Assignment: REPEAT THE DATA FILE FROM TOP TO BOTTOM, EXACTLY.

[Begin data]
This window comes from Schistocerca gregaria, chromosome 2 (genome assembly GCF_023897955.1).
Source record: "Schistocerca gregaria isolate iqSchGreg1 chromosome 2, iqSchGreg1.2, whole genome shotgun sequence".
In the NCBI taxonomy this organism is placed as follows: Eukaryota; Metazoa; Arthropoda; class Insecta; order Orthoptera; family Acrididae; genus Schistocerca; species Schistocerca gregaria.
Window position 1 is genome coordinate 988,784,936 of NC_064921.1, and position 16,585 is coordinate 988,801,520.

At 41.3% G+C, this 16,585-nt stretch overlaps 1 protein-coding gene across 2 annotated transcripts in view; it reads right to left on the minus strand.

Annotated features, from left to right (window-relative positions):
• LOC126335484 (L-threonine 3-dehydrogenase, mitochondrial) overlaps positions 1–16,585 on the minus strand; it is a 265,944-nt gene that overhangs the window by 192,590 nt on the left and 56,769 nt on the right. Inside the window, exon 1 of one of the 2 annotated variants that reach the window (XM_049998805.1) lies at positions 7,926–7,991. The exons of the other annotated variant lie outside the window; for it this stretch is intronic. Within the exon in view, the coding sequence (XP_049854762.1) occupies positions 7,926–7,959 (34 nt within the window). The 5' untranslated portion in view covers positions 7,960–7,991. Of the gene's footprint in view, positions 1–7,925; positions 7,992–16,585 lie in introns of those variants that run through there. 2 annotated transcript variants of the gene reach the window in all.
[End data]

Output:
This window comes from Schistocerca gregaria, chromosome 2 (genome assembly GCF_023897955.1).
Source record: "Schistocerca gregaria isolate iqSchGreg1 chromosome 2, iqSchGreg1.2, whole genome shotgun sequence".
In the NCBI taxonomy this organism is placed as follows: Eukaryota; Metazoa; Arthropoda; class Insecta; order Orthoptera; family Acrididae; genus Schistocerca; species Schistocerca gregaria.
Window position 1 is genome coordinate 988,784,936 of NC_064921.1, and position 16,585 is coordinate 988,801,520.

At 41.3% G+C, this 16,585-nt stretch overlaps 1 protein-coding gene across 2 annotated transcripts in view; it reads right to left on the minus strand.

Annotated features, from left to right (window-relative positions):
• LOC126335484 (L-threonine 3-dehydrogenase, mitochondrial) overlaps positions 1–16,585 on the minus strand; it is a 265,944-nt gene that overhangs the window by 192,590 nt on the left and 56,769 nt on the right. Inside the window, exon 1 of one of the 2 annotated variants that reach the window (XM_049998805.1) lies at positions 7,926–7,991. The exons of the other annotated variant lie outside the window; for it this stretch is intronic. Within the exon in view, the coding sequence (XP_049854762.1) occupies positions 7,926–7,959 (34 nt within the window). The 5' untranslated portion in view covers positions 7,960–7,991. Of the gene's footprint in view, positions 1–7,925; positions 7,992–16,585 lie in introns of those variants that run through there. 2 annotated transcript variants of the gene reach the window in all.